We anticipated a heart-tugging video from Chipotle this summer, but not quite this one. Surely, after the loss of nearly $12 billion in market capitalization from a series of food safety blunders, the anticipated video would be about taking responsibility for ones’ actions and taking measures to improve personally. Nope. It was instead centered on blasting competitors for doing exactly what Chipotle is doing with its newest message to the world.
A RECAP OF RECENT PUBLIC BLUNDERSIn addition to accusations that Steve Ells stole intellectual property from Momofuku, and repeated food safety scandals (one after another for months), there’s the being sued for misleading investors over food safety, being sued for GMO claims, being sued over lavish executive compensation, being sued for sexual harassment and discrimination, the Better Burger trademark blunder, and meanwhile their CMO – one of the highest paid CMOs in all of corporate America – was ordering cocaine deliveries like the rest of us order pizza. In just the last 24 hours they’ve put out a charming four minute cartoon chastising competitors (confusingly titled “A Love Story”), have been outed for using a proxy to pursue a better burger concept called TastyMade, and lost 3% of their stock value this morning with new rumors of making customers ill in Manhattan (a single Tweet was enough to do it). With this, yet another critical commentary of Chipotle and its recent communications blunders, we don’t mean to condemn, rather to express deep concern for how the brand is being stewarded through this difficult time in the company’s history.
OUR OWN LITTLE CHIPOTLE CRUSHWe’ve long admired the Chipotle brand, in particular the leadership of Steve Ells, and have advocated for them on many occasions. We’ve even likened Steve Ells to Henry Ford of the restaurant industry.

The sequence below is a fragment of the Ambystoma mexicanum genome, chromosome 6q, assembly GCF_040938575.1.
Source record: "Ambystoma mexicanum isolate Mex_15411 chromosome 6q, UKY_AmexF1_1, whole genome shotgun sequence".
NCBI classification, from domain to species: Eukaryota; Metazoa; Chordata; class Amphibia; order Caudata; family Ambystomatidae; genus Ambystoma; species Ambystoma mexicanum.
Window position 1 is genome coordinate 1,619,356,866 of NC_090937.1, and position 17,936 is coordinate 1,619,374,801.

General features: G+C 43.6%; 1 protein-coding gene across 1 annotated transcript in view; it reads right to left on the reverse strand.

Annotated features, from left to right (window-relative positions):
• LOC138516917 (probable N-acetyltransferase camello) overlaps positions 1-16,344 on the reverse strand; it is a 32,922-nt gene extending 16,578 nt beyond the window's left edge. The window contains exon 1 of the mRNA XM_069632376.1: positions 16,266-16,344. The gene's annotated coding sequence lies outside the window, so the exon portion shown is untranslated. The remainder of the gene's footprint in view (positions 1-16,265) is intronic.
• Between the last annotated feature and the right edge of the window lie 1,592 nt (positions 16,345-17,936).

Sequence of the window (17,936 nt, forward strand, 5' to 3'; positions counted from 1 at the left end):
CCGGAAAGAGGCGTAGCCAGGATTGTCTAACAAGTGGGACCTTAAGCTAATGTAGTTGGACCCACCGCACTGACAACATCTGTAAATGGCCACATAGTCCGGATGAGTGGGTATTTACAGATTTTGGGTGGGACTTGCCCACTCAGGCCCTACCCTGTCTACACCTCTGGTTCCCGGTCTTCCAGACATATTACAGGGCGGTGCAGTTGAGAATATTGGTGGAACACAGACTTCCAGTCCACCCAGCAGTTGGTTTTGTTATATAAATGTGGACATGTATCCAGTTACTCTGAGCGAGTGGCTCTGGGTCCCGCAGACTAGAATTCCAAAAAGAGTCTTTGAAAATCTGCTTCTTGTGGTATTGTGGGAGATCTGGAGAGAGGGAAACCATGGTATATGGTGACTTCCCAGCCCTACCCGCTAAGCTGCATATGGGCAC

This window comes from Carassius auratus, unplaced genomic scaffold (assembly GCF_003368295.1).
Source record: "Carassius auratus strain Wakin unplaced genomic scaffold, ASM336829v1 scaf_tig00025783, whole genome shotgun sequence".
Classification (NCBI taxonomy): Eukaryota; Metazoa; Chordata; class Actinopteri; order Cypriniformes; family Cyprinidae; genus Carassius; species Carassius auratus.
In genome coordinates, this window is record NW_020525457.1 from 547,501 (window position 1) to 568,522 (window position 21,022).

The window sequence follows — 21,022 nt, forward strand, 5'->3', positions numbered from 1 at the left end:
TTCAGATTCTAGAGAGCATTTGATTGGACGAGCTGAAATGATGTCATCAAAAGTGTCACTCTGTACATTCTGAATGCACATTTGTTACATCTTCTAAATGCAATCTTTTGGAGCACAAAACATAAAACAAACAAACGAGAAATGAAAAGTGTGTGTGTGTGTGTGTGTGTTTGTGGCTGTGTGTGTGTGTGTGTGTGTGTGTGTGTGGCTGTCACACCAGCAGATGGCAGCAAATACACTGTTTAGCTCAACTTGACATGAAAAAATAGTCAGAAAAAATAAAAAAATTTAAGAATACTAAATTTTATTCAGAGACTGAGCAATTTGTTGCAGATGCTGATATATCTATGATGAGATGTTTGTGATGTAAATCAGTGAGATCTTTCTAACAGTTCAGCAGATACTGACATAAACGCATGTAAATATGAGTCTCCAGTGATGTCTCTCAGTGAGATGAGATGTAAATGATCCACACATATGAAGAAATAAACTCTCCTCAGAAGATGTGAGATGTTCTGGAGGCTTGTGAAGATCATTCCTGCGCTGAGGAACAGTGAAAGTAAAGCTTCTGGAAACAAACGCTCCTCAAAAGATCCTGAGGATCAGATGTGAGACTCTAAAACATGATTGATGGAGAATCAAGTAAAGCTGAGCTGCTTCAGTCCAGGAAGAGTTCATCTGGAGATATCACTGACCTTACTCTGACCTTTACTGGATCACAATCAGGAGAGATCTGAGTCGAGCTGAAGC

The Scarecrow was one of the best pieces of restaurant marketing that’s ever been produced, in our view. It worked on so many levels – not just the innovation. You could watch that just for the entertainment value, and also if you were an activist pushing for change in the food industry enjoy while taking away some of the deeper meaning that reflected the positive characteristics of the brand promise, the notion of “Food with Integrity,” and Chipotle’s role of pushing that agenda and its cause forward.
SO WHAT’S WRONG WITH A LOVE STORY?
Chipotle has improved on the quality of the animation over previous iterations (with Back to the Start and The Scarecrow), but what’s different in a bad way is that there is no hero, no positive moral, and rather than using their well-honed skill at tugging heart-strings to get us to forgive their recent woes and failings, they hurl blame for what’s wrong with our food system at their competitors. Isn’t it the pot calling the kettle black to put out a months-in-the-making video that criticizes competitors for competing with each other in a video that criticizes your competitors?
In both of the previous animations, the story was centered on what Chipotle believes – and what we all believe – about the modern food system and how it could be better. The message was about something bigger than a company and the cold corporate pursuits of ever more productivity and profitability no matter the price. We all saw Chipotle in the hero of the previous stories and it endeared us ever more to the brand. We took Chipotle’s cause up as our own and cheerfully paid whatever price it needed to keep doing good and helping to change our global food system for the better.
In “A Love Story”, the message is about rivalry, jealousy, envy, raw and blind ambition, and nearly every frame for three minutes is filled with contemptuous counter-positioning of quick service restaurant (QSR) competitors (with some jabs at casual dining competitors sprinkled in). It’s painfully obvious which competitors are being called out: KFC, McDonald’s, Taco Bell (especially Taco Bell), and more.